Scott Bolton, principal investigator of the Juno mission. (NASA)

Scott Bolton, principal investigator of the Juno mission. (NASA)

“We know that our Jupiter is quite different from many of the other Jupiter-sized planets found, and so there will be differences,” he said.  “But the dynamics we find, the presence of a rocky core or not, the water abundances, the structure of the planet — I think that will all be extremely useful to exoplanet modelers and theorists.”

He also made the intriguing observation that there may well be links between Juno discoveries and the search for Earth-size planets around other stars.

“It may be that finding a system with a Jupiter of a size like ours,  and in  a location {in its solar system} similar to ours, would be a strong signal that there is also an Earth-sized planet in the system.”

Many Worlds carried a column about Juno, Jupiter and exo-Jupiters a few weeks ago, and you can find it here.Read more

Juno, Jupiter and Exo-Jupiters

Artist rendering of Juno spacecraft in orbit around Jupiter. NASA

Artist rendering of Juno spacecraft in orbit around Jupiter. NASA

The last NASA mission to orbit Jupiter, the Galileo, was designed, flown and its data analyzed as if it was circling the only Jupiter in the sky.

This is hardly surprising since the spacecraft launched in 1989, before the exoplanet era had arrived.  Ironically, Galileo entered its Jupiter orbit in late 1995,  just a few months after the first exoplanet was detected.

That planet, 51 Pegasi b, was a Jupiter-sized planet shockingly close to its host star, and its location and white-hot temperatures turned upside down many then-current theories about gas giant planets and their roles in the formation of solar system.  Scientists are still struggling to make sense of what 51 Pegasi b, and the 250 or so Jupiters found after it, are telling us.

So the Juno mission, which is scheduled to begin orbiting Jupiter on July 4, will arrive at a planet understood quite differently than when Galileo made its appearance.  Juno was built first and foremost to unravel some of the enduring mysteries of the planet:  When and where was it formed?  Does it have rocky core?  Is there water deep in the atmosphere?

But the spacecraft and its instruments will do their unraveling within our current, very different galactic context, where exoplanet scientists will be waiting for results with nearly as much eagerness and anticipation as solar system and planetary scientists.  And the findings from Juno may well have as much impact on the subsequent study of the many, many Jupiter-like planets known to exist in other solar systems as it does on the study of our solar system and its formation history.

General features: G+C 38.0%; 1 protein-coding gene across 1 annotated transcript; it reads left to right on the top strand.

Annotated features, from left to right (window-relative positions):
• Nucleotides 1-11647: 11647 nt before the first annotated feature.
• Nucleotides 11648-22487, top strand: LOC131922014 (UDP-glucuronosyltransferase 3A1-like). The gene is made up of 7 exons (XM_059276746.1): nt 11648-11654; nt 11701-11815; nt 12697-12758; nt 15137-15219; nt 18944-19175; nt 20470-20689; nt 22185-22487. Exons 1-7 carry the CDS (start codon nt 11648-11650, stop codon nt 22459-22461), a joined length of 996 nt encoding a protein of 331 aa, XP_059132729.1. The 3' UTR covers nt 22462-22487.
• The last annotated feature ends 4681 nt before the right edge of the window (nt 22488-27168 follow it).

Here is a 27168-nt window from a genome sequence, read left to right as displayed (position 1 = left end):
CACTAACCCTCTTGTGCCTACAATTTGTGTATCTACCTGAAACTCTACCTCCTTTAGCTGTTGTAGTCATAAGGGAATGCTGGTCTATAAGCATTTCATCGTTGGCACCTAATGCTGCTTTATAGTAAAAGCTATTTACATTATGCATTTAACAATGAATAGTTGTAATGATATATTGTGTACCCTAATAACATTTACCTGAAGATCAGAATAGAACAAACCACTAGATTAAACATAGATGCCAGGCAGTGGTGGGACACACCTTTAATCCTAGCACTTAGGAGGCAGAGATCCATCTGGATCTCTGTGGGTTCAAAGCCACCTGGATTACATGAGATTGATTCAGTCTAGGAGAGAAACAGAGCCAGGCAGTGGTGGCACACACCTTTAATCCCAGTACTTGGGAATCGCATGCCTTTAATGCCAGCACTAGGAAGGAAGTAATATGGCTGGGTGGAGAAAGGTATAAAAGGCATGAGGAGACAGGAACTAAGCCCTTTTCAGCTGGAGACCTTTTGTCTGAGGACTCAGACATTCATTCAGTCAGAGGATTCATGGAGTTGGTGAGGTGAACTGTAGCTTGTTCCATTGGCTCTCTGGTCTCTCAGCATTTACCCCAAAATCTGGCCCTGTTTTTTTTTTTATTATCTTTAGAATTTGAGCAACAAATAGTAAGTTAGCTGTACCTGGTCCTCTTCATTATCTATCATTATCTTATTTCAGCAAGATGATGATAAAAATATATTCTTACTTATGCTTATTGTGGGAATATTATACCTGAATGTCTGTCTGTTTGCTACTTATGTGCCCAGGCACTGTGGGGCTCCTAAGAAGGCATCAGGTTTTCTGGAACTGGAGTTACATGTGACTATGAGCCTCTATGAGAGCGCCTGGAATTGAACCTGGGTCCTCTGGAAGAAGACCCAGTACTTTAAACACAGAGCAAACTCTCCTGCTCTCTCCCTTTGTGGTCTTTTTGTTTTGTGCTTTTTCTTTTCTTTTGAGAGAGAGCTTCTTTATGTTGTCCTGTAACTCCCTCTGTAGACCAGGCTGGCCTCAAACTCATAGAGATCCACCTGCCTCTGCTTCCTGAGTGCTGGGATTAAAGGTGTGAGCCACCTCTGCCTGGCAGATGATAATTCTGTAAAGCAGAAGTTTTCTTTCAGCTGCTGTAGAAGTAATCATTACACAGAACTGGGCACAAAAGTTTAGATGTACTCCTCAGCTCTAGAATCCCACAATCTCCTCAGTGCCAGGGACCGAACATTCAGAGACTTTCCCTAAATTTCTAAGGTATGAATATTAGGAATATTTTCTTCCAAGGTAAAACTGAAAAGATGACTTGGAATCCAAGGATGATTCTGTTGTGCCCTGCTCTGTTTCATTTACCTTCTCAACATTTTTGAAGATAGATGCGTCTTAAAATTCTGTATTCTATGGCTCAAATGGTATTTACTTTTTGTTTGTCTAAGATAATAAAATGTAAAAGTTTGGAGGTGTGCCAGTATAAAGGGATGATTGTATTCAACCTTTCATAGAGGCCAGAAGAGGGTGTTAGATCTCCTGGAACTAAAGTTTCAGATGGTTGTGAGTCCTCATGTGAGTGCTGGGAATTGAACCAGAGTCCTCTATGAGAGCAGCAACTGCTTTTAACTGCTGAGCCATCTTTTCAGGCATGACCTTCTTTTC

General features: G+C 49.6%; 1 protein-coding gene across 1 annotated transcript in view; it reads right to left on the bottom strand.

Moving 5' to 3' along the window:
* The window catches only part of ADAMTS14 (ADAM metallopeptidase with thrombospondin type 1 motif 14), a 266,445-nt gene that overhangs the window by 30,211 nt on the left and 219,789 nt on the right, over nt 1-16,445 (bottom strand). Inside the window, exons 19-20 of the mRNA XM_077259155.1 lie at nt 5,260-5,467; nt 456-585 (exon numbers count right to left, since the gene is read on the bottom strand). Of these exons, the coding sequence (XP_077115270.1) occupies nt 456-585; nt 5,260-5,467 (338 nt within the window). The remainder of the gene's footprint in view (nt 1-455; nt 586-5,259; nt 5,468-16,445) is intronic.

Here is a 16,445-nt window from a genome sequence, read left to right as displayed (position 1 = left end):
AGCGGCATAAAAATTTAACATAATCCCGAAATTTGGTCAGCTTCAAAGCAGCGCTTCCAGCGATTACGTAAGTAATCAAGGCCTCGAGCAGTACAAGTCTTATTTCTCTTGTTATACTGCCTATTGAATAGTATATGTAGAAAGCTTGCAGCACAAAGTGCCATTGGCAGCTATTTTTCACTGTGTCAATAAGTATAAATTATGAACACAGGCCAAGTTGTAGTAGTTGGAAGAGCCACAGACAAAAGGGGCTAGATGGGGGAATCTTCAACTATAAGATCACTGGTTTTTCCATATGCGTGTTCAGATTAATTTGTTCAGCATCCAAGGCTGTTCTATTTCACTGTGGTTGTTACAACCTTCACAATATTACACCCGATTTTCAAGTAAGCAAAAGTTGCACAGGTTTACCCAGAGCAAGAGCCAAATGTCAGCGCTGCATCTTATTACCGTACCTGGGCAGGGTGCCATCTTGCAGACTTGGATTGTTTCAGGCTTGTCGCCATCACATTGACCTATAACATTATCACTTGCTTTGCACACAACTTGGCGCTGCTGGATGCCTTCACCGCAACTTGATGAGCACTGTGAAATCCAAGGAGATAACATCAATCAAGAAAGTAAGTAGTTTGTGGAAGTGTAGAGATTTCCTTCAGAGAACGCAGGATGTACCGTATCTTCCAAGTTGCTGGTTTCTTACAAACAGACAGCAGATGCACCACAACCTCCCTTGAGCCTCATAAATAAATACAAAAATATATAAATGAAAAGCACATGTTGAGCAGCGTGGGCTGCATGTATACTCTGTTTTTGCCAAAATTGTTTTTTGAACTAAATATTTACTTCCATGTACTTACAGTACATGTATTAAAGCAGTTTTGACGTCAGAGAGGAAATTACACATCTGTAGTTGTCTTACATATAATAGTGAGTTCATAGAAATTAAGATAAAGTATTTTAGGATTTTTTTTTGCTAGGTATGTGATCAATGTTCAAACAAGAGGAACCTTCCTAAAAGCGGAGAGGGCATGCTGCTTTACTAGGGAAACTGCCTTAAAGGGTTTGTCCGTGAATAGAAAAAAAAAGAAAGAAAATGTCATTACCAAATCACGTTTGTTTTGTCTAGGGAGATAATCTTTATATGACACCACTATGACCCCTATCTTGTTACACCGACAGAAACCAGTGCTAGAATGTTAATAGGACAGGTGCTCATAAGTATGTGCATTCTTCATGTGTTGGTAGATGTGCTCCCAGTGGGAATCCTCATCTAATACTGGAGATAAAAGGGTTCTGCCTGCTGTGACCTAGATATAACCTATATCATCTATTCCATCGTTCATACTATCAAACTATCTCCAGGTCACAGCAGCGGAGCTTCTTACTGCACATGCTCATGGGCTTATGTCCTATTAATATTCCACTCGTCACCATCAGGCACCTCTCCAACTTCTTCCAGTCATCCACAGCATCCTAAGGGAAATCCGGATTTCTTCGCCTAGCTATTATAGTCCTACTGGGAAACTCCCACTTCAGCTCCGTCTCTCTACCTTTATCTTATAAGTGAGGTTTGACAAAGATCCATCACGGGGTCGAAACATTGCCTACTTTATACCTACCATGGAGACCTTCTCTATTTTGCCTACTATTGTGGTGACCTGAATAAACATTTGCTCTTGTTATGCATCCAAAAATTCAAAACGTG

Scott Bolton, principal investigator for Juno, recently told a NASA gathering that one of the primarily goals of Juno is to learn, through exploration of Jupiter, “the recipe” for the formation of our planets, our solar system, and those solar systems and planets well beyond Earth.

This is possible because Jupiter was the first planet formed after our sun, which is made almost entirely of hydrogen and helium.  Jupiter is also largely made up of those two elements, but it does have some additional heavy elements that somehow got there — carbon, nitrogen, phosphorus, important gases.

“We don’t know exactly how that happened, but we know that it’s really important,” Bolton said.  “That’s because the stuff that Jupiter has more of is what we’re all made of made of, and is what Earth is made out of, and what life comes from. … Read more

Big Bangs

Collisions between planets, planetesimals and other objects are common in the galaxies and essential for planet formation. Researchers are focusing on these collisions for clues into which exoplanets have greater or lesser potentials habitability. (NASA)

Collisions between planets, planetesimals and other objects are common in the galaxies and essential for planet formation. Researchers are focusing on these collisions for clues about which exoplanets have greater or lesser potential habitability. (NASA)

What can get the imagination into super-drive more quickly than the crashing of really huge objects?

Like when a Mars-sized planet did a head-on into the Earth and, the scientific consensus says, created the moon.  Or when a potentially dinosaur-exterminating asteroid heads towards Earth, or when what are now called  “near-Earth objects” seems to be on a collision course.  (There actually aren’t any now, as far as I can tell from reports.)

But for scientists, collisions across the galaxies are not so much a doomsday waiting to happen, but rather an essential commonplace and a significant and growing field of study.